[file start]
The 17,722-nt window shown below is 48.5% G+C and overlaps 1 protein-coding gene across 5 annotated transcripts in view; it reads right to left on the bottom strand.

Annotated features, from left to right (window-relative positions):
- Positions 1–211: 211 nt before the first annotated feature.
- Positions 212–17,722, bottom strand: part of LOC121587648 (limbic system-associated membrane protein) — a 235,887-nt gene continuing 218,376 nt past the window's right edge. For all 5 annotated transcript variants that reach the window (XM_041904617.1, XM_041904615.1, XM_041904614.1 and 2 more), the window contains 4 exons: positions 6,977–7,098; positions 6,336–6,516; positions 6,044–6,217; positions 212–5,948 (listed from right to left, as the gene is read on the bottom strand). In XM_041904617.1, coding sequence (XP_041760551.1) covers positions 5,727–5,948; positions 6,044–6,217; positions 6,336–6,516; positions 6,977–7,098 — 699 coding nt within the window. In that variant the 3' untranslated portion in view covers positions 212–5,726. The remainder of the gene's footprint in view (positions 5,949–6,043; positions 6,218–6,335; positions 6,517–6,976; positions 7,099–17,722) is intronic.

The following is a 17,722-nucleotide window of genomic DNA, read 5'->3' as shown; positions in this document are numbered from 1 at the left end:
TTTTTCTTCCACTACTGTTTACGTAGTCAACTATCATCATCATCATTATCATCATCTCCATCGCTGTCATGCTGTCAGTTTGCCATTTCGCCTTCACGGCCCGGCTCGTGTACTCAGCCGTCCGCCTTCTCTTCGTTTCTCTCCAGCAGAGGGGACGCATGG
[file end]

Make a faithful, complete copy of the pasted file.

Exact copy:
The 17,722-nt window shown below is 48.5% G+C and overlaps 1 protein-coding gene across 5 annotated transcripts in view; it reads right to left on the bottom strand.

Annotated features, from left to right (window-relative positions):
- Positions 1–211: 211 nt before the first annotated feature.
- Positions 212–17,722, bottom strand: part of LOC121587648 (limbic system-associated membrane protein) — a 235,887-nt gene continuing 218,376 nt past the window's right edge. For all 5 annotated transcript variants that reach the window (XM_041904617.1, XM_041904615.1, XM_041904614.1 and 2 more), the window contains 4 exons: positions 6,977–7,098; positions 6,336–6,516; positions 6,044–6,217; positions 212–5,948 (listed from right to left, as the gene is read on the bottom strand). In XM_041904617.1, coding sequence (XP_041760551.1) covers positions 5,727–5,948; positions 6,044–6,217; positions 6,336–6,516; positions 6,977–7,098 — 699 coding nt within the window. In that variant the 3' untranslated portion in view covers positions 212–5,726. The remainder of the gene's footprint in view (positions 5,949–6,043; positions 6,218–6,335; positions 6,517–6,976; positions 7,099–17,722) is intronic.

The following is a 17,722-nucleotide window of genomic DNA, read 5'->3' as shown; positions in this document are numbered from 1 at the left end:
TTTTTCTTCCACTACTGTTTACGTAGTCAACTATCATCATCATCATTATCATCATCTCCATCGCTGTCATGCTGTCAGTTTGCCATTTCGCCTTCACGGCCCGGCTCGTGTACTCAGCCGTCCGCCTTCTCTTCGTTTCTCTCCAGCAGAGGGGACGCATGG